http://www.youtube.com/watch?v=IN7WyOFsuQA
#18
Quote by ClementWave
Has anyone seen the wheelchair rugby? its ****ing brutal, people smashing the shit out of each other. It's a lot faster paced too due to only 4 people on each team


ROFL

no bumming in the shower then. they should just say what is wrong with them, lets be honest thats all we really care about right? I should go in with a mental disability and clean up with the golds for the lulz.
#19
They don't train and compete their asses off so you can sit there and feel bad for them. They want you to appreciate what they're doing despite their limitations. I don't mean that to sound harsh, but that's the way I look at it.
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#20
You shouldn't feel bad for them, you should feel good for the athletes, that even though they're faced with adversity with their disabilities, they get up and they compete and they strive to do their best and they enjoy themselves as they do it.
I can almost envy.
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#21
Quote by Andrewbiles
I was wondering whether it was wrong to laugh during that wheelchair race where they all crashed. At the end of the day it's not really any different to laughing at cyclists crashing and I do that all the time...


Oh, and USA, we destroyed you

2. Great Britain: Gold 42, silver 29, bronze 31 - total 102
3. United States: Gold 36, silver 34, bronze 28 - total 98

Shame up.

Meh, we pwn'd you in the regular olympics.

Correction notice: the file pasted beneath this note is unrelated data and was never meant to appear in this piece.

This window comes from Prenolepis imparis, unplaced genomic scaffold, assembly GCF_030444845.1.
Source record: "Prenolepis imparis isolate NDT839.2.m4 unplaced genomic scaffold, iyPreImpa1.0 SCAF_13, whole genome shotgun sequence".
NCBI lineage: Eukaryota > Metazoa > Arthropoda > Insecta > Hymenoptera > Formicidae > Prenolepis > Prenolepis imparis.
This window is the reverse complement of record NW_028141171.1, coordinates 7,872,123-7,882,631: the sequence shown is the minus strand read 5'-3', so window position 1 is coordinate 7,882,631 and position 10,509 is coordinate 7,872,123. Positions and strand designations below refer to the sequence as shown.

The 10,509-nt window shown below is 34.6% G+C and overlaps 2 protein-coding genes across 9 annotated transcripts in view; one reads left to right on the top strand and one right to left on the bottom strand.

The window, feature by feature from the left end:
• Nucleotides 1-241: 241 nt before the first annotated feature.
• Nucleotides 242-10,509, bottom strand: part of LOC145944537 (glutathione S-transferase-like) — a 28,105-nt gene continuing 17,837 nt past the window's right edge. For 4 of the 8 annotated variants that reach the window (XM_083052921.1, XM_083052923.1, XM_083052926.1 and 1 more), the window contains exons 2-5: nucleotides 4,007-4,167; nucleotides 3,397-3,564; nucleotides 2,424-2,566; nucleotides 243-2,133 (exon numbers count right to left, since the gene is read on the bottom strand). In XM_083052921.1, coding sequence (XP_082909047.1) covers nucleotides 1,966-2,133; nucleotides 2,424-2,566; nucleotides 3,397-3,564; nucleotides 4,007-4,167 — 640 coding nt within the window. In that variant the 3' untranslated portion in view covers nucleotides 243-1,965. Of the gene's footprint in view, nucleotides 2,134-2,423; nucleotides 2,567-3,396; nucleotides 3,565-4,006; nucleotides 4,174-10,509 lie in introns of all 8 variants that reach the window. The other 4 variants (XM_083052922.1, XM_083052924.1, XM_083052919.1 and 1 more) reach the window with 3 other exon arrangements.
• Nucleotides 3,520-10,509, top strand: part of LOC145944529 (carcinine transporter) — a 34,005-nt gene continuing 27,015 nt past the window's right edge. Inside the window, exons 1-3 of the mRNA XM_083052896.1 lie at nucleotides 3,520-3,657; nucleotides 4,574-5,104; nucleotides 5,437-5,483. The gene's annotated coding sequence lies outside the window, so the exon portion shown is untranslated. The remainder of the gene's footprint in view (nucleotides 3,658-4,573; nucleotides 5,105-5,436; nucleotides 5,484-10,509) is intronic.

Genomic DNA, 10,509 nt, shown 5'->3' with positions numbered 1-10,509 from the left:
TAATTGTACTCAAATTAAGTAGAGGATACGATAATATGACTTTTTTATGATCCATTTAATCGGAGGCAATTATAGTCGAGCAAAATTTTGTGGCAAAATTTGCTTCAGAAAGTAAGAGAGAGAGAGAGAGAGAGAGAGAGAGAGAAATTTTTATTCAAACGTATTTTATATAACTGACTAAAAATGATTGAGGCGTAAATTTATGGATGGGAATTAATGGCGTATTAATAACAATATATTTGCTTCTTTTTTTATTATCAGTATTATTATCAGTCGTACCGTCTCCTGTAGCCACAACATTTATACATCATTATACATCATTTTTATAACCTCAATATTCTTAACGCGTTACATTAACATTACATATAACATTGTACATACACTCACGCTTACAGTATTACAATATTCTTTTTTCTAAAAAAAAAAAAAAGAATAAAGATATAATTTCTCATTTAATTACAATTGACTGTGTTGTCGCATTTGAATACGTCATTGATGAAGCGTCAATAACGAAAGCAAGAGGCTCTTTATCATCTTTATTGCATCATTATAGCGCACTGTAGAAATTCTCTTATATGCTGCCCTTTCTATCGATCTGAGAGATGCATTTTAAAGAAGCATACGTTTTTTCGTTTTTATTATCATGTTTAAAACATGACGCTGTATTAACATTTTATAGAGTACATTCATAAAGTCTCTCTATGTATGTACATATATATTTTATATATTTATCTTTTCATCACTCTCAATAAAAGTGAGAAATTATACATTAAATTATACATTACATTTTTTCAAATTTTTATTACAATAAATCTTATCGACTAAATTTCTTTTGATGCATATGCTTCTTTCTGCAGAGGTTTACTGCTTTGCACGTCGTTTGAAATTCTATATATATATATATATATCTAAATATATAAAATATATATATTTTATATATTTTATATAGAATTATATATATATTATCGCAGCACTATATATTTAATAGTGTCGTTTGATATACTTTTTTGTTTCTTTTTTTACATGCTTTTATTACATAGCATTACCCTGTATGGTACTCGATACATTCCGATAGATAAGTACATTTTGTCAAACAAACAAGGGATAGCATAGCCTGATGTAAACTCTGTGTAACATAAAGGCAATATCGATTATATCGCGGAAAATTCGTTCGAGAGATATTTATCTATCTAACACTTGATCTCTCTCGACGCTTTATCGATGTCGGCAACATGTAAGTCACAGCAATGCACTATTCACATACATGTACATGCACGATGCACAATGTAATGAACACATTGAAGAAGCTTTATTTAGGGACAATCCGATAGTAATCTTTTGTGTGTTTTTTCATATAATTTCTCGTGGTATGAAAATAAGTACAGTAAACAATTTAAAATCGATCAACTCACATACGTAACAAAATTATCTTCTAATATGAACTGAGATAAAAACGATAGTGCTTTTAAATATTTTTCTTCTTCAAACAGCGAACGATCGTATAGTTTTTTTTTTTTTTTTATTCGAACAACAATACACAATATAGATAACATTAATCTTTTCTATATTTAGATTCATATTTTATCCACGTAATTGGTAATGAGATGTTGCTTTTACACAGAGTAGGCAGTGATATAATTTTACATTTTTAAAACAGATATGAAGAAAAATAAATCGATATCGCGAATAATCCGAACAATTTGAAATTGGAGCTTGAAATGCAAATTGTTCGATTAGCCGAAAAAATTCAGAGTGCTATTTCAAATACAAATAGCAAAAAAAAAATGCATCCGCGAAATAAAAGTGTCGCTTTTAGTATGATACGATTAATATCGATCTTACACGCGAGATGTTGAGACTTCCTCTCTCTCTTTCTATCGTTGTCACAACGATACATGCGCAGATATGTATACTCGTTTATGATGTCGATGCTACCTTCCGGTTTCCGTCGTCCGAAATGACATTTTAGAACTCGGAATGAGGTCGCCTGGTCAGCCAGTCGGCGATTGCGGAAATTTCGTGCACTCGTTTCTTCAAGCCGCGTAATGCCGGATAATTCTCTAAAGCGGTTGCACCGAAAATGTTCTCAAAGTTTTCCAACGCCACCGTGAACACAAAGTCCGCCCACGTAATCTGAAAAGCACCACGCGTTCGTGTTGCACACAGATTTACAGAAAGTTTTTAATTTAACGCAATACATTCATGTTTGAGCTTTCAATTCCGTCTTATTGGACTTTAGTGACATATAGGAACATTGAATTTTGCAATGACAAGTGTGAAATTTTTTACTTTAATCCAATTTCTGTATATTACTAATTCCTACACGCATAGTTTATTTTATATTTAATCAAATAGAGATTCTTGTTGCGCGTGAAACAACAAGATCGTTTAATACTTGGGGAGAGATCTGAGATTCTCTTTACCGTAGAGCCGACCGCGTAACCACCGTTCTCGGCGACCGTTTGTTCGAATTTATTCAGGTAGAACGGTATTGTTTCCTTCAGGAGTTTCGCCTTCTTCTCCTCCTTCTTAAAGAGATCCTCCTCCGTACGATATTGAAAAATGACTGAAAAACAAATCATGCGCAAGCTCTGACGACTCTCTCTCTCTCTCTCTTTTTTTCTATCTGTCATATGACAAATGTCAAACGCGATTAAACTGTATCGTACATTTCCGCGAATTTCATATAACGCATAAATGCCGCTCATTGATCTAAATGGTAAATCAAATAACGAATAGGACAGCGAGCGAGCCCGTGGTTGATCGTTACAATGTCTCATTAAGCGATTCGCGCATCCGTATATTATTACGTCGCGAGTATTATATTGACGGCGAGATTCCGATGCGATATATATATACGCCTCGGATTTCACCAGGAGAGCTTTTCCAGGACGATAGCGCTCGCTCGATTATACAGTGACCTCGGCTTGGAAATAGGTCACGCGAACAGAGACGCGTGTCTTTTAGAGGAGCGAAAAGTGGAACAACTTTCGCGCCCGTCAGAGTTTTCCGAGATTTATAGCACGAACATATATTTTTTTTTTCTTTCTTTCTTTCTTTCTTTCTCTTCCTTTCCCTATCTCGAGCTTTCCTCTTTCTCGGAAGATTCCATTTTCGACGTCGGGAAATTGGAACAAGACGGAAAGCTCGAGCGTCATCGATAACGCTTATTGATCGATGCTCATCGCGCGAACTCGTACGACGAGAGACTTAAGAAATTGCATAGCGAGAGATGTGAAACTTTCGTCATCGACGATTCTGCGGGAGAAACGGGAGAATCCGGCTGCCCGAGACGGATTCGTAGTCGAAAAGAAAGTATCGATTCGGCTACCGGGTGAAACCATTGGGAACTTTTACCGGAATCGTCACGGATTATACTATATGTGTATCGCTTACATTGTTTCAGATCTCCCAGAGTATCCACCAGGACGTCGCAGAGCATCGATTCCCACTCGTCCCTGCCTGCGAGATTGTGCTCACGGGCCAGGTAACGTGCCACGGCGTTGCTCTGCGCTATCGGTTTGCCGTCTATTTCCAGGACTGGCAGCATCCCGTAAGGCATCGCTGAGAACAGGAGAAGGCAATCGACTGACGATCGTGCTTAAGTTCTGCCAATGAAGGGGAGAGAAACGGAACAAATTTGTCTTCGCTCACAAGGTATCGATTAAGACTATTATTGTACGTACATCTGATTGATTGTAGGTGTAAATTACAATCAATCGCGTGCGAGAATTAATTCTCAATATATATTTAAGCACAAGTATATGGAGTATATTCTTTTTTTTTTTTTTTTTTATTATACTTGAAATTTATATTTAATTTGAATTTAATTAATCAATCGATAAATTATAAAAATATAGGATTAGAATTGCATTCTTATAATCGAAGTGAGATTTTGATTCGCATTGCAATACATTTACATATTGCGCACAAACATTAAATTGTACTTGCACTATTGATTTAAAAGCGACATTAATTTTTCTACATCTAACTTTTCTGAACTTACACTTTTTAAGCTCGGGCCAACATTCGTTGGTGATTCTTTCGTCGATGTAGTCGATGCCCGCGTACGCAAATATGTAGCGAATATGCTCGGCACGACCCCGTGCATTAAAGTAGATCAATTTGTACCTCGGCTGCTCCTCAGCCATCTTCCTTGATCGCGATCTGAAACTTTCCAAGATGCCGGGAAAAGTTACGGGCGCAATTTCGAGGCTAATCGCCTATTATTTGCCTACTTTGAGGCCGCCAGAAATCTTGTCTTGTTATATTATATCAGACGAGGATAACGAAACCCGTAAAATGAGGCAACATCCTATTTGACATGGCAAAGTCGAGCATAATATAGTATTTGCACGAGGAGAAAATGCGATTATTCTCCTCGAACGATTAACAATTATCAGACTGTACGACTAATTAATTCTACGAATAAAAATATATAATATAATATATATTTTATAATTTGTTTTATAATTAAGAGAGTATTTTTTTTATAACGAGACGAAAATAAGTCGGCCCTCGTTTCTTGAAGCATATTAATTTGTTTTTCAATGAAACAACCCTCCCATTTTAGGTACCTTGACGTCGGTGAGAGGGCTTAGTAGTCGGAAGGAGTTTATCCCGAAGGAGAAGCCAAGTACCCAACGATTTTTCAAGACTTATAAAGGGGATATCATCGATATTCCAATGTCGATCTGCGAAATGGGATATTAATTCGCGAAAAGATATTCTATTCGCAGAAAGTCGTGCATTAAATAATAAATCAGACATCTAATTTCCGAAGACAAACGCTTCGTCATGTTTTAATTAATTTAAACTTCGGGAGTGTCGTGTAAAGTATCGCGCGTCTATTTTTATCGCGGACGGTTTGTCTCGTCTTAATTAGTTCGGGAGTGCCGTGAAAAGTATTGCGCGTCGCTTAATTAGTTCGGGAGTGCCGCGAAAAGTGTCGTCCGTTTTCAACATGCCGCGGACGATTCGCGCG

I think it's pretty amazing that these people are able to do what they do inspite of their handicaps. I can't watch it for entertainment, though
#22
Quote by Andrewbiles
I was wondering whether it was wrong to laugh during that wheelchair race where they all crashed. At the end of the day it's not really any different to laughing at cyclists crashing and I do that all the time...


Oh, and USA, we destroyed you

2. Great Britain: Gold 42, silver 29, bronze 31 - total 102
3. United States: Gold 36, silver 34, bronze 28 - total 98

Shame up.


im not sure if thats something to be proud of or not. Like we have better disabled people than you.
#23
Gooo disabled people!
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#24
I depresses me when they fall over and start crying

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#25
This may sound bad, but the Olympics is about humans performing to the top of their limits. As soon as you introduce the Paralympics, the winning seems to loose meaning. You have to introduce all these rules and ways of separating people which is not an exact science in any way. Also, what does your country winning it mean?

I know its about giving the disabled the opportunity to do what they love but what about normal people? Surely its unfair on average people not to have an average Olympics. And then maybe we need a slightly better than average and slightly less than average Olypmics.

I also wonder what would happen if they made them replica legs so light or advanced that people were actually faster than people in the normal Olympics.

Not saying its a bad thing, just that there shouldn't be so much hype about it y' know. :S
#27
Yeah thats reasonable.

All Olympians are average when they're born, its their dedication that makes it amazing.

Paralympians didn't decide one day they wanted to be in a wheelchair. They have as much dedication as Olympians, its just they have a handicap and it makes it harder for them to get into the Olympics.

There isn't much hype for the Paralympics.


Anyway, Canada placed in 7th, not bad but not our best.